Walking through the town of Paradise, California — taking in the piles of twisted metal, the persistence of newly sprouted wildflowers, and the clatter of debris removal crews — it’s easy to feel caught between two vastly different worlds. There is the town’s history as a quaint bedroom community of 26,000 that once sat among the ponderosa pines just outside Chico. Then, there is the reality locals have been grappling with since the Camp Fire ignited Nov. 8, 2018, and forced a frenzied and traumatic evacuation. After more than 18,000 homes and businesses were reduced to rubble and 85 people died, displaced residents are knee-deep in an exhausting, complex cleanup effort.
In January, third-year architecture students from Cal Poly stepped up to help locals envision an entirely different state: an optimistic future where new homes stand strong and local businesses thrive. Cal Poly’s work, with the guidance of faculty members Stacey White and Kent Macdonald, has taken shape in both the technical redesign of the town’s structures and the emotional reconstruction of a community that has the courage to come back together on its scarred landscape and hope again.
As the design process began, students had to confront the destruction firsthand. “When I stepped off the bus, I could almost travel back in time to when the fire started and envision people running to their cars,” said Alyson Liang of her first trip to Paradise in January. “For me, it was really emotional. Last year, I had to evacuate from the Santa Rosa wildfire … I literally had to get out of my house at 2 a.m. with my family.”
Liang and her classmates set out to develop cohesive town plans and resilient designs of civic buildings, including downtown businesses, a conference center, a health care campus, and even a memorial for those who lost their lives in the fire. The design work ran parallel to community brainstorming and strategic planning led by consultants Urban Design Associates.
“We’ve taken the stance that, for rebuilding to be worth it, you have to do it right — we can’t afford to build temporary towns anymore,” said White after facing questions on whether the town should rebuild at all.
“If the town is built like it was, it would be at risk to the same thing happening again in 10 years. These students are being asked to consider a different way.”
For many students, this Learn by Doing experience was their first opportunity to design for a real client. But the first few meetings weren’t always easy to navigate for the students or the locals they aimed to serve.
“To be honest, when I first heard about the group coming here, I was kind of taken aback,” said Paradise Town Council member Melissa Schuster. “My knee-jerk reaction was more like — and I’m being very candid here — ‘Oh no, we can’t have a bunch of kids coming in and telling us how to rebuild our community. They don’t know our community.’ We were still very, very raw when they first came in.”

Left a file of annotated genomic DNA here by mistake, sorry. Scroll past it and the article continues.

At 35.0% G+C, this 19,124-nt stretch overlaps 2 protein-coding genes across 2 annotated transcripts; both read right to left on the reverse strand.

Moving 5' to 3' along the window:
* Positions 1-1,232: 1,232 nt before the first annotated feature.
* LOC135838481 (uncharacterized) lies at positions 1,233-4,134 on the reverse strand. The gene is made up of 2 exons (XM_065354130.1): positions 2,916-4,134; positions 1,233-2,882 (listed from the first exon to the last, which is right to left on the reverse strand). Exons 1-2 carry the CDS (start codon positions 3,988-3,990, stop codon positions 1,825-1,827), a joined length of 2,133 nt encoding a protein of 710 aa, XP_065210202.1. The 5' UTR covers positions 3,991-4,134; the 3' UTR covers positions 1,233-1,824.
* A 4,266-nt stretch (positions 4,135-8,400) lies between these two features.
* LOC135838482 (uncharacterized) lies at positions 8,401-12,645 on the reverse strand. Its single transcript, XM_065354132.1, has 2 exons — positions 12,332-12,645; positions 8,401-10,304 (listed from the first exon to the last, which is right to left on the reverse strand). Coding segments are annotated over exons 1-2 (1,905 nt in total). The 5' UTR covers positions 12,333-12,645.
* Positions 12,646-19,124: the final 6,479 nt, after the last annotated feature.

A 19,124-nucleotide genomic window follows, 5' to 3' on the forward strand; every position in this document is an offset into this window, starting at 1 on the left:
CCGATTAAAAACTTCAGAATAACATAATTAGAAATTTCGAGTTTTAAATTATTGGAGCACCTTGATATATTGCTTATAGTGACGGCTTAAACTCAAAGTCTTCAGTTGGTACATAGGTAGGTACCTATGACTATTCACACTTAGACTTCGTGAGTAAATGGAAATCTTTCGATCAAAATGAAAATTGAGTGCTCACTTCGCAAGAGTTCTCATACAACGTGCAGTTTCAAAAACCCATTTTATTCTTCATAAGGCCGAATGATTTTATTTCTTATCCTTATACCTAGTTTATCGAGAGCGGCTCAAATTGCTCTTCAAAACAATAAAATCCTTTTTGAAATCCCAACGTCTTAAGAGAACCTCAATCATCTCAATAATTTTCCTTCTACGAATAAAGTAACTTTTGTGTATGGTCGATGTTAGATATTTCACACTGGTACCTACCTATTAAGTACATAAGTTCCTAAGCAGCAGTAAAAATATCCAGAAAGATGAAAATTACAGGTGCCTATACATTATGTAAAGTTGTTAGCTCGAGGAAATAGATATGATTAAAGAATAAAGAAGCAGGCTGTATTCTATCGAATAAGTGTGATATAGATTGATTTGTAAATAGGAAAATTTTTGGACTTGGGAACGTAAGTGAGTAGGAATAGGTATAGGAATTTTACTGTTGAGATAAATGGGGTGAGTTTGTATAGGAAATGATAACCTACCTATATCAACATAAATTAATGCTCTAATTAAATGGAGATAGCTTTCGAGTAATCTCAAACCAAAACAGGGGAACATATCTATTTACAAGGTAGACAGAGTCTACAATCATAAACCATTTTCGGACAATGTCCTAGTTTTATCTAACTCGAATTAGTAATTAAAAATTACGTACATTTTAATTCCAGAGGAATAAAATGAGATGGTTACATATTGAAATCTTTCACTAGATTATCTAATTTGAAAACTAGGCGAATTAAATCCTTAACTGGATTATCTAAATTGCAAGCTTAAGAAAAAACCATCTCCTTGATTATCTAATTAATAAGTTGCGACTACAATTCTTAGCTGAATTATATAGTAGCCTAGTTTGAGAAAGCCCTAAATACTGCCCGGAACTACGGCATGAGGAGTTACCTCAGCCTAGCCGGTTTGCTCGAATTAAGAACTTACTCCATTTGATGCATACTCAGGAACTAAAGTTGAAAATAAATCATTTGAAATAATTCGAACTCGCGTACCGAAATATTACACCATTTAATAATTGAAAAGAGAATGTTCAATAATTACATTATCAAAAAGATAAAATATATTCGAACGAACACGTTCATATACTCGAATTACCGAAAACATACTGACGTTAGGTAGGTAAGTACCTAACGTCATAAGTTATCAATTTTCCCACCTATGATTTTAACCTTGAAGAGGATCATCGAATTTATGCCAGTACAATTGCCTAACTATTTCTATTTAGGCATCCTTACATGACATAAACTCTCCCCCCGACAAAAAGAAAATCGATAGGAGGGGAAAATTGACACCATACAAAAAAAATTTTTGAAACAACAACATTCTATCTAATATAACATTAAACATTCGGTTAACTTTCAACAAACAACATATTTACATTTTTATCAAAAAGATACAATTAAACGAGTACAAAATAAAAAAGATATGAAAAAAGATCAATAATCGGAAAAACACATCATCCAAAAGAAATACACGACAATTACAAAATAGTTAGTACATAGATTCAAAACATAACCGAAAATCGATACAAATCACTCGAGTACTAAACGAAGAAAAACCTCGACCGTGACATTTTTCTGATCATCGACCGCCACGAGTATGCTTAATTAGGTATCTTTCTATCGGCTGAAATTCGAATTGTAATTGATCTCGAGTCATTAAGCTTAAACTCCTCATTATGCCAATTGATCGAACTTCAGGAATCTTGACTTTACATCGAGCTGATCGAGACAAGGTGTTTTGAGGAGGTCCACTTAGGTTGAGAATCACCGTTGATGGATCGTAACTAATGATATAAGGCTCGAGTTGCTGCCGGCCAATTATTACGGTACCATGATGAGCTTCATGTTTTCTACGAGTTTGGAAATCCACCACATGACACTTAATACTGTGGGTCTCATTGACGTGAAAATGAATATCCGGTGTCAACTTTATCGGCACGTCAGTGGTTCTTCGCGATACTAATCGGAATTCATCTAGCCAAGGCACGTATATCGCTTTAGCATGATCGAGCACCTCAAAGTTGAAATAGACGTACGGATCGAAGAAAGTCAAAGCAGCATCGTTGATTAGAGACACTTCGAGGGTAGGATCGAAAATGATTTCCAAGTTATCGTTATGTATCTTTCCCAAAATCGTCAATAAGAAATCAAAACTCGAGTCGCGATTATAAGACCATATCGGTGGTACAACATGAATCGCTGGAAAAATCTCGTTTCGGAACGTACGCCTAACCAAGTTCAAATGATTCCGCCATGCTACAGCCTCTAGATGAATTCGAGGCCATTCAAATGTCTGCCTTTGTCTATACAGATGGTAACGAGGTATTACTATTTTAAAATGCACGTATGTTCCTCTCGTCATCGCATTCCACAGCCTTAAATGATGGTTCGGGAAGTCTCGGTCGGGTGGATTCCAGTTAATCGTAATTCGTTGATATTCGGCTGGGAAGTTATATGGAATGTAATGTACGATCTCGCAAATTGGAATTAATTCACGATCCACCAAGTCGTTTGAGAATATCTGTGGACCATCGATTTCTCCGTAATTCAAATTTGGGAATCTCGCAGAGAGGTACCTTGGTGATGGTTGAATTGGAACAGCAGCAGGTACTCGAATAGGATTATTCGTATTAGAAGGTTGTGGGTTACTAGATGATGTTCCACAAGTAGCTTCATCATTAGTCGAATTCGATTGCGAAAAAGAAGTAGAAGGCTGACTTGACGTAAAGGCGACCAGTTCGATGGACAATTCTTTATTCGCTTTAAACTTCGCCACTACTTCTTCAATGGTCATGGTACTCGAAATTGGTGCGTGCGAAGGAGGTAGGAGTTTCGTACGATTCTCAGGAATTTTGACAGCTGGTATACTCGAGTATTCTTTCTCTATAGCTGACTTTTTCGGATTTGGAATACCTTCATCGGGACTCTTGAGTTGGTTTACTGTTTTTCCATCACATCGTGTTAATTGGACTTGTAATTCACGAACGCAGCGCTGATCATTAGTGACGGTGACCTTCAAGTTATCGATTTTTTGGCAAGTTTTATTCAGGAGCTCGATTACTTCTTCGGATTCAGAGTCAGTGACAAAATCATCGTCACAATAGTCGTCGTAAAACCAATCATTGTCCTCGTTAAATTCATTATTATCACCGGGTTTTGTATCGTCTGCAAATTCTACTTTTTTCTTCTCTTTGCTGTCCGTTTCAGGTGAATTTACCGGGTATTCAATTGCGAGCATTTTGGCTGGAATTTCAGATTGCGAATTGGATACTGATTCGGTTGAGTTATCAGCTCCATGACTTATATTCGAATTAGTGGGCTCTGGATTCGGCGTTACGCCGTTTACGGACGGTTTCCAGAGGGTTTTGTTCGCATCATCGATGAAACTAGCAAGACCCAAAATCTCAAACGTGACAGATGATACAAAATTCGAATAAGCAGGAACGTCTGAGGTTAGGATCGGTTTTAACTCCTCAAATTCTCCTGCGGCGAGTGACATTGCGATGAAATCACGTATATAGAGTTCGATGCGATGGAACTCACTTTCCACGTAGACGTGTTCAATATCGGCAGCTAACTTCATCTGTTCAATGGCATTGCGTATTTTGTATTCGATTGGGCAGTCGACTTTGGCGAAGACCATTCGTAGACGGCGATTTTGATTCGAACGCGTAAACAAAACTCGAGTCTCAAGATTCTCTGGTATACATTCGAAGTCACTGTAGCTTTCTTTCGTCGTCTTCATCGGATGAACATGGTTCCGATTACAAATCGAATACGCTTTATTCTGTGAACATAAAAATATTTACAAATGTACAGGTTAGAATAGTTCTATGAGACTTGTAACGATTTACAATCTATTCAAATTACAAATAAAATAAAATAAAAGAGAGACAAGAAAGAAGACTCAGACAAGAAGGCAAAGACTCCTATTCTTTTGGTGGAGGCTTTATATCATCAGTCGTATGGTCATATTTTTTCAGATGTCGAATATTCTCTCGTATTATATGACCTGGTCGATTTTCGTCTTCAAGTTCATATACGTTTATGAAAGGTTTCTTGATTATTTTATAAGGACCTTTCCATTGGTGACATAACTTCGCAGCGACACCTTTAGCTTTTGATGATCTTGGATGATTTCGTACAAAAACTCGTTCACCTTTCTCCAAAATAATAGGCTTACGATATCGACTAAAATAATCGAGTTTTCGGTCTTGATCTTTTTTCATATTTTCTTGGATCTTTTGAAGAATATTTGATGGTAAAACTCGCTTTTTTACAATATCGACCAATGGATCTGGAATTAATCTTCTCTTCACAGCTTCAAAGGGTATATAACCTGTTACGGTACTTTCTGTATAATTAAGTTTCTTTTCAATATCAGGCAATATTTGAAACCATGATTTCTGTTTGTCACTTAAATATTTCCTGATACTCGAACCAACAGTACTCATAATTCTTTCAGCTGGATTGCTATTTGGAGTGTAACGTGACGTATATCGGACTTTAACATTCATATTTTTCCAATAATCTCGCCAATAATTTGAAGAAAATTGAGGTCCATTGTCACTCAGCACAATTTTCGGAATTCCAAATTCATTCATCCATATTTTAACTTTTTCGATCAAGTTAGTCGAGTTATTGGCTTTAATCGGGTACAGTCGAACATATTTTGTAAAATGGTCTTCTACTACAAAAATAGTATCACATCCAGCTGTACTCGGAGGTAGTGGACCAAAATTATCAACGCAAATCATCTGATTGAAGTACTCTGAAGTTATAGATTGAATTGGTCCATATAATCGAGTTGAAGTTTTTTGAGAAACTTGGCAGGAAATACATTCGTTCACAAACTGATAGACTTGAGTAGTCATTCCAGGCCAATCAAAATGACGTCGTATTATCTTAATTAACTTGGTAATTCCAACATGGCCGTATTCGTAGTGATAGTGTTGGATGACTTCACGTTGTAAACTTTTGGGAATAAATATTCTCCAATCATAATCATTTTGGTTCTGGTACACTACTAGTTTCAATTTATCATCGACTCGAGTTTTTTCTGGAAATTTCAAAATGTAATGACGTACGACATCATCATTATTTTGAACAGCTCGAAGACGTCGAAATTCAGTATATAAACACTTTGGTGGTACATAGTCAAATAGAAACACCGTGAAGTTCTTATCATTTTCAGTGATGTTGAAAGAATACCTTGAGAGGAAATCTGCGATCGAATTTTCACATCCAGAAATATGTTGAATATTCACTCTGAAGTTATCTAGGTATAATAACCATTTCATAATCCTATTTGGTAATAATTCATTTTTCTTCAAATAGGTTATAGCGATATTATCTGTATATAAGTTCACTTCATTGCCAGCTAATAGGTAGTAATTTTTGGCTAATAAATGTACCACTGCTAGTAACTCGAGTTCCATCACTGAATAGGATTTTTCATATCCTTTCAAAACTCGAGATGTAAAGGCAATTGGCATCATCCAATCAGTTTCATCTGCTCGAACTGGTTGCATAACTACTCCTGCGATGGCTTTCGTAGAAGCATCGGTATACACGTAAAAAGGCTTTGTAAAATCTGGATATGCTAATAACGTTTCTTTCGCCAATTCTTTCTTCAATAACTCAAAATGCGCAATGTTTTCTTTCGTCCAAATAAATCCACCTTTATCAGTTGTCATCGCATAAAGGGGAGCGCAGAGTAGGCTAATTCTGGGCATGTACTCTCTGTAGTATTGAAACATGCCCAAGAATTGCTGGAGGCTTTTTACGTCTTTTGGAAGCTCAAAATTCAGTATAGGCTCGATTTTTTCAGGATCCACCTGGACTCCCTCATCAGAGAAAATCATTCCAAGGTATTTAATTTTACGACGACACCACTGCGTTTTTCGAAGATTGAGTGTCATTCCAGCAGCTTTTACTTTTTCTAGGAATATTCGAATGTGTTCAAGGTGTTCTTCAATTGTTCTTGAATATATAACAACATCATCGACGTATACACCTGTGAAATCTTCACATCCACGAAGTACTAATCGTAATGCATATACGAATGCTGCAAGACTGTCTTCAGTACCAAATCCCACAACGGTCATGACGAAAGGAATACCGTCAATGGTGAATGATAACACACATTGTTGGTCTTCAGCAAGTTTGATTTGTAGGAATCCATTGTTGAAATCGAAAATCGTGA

The dynamic between the students and their clients posed a major opportunity for students to empathize and leverage the design process to aid healing. While imagining new storefronts, bike paths, and a more walkable community, students like Jarrett Boynton realized they had the chance to harmonize the town’s haphazard layout and establish pride in architectural continuity.
“At first it can be hard because you want to help, but then it’s hard for them to feel like you’re helping,” Boynton said after navigating his first meetings with Paradise residents. “There’s no one firm that’s going to fix this — it takes a collective effort, and that’s exactly what we’re trying to do.”
Other universities partnered with the town throughout spring as well. Cal Poly’s design work for Paradise complemented student and faculty research from CSU Chico’s College of Engineering, Computer Science and Construction Management, which focused on an emergency notification system along with water and sewer infrastructure. Architecture students from Montana State also developed residential community designs for an existing neighborhood with 100 households.
“If the town is built like it was, it would be at risk to the same thing happening again in 10 years.” —Stacey White, architecture faculty member
Nolan Delgado, a Cal Poly student developing a library and internet café, saw this collective design process lift the spirits of many residents wading through daily obstacles, from insurance claims to tainted water. As locals clarified their own vision for their community, he says it gave Paradise more energy to endure the cleanup phase of recovery.
“You could see the hope sparkling in their eyes as they envision a new future of the town,” Delgado noted after speaking with high school students who were forced to move out of Paradise. “Our project is helping those who were affected remain hopeful, and that motivates me to keep moving forward with the designs.”
After rounds of feedback from residents, the cohort’s nervous energy tempered into steely resolve. Cal Poly students — whose numbers grew to 50 across three studios — made it their mission to both reflect and advance the community’s ruggedly independent idea of itself through self-reliant buildings that collect all the energy and water they need on-site. Many designs also featured locally sourced materials and a persistent connection to the region’s natural beauty.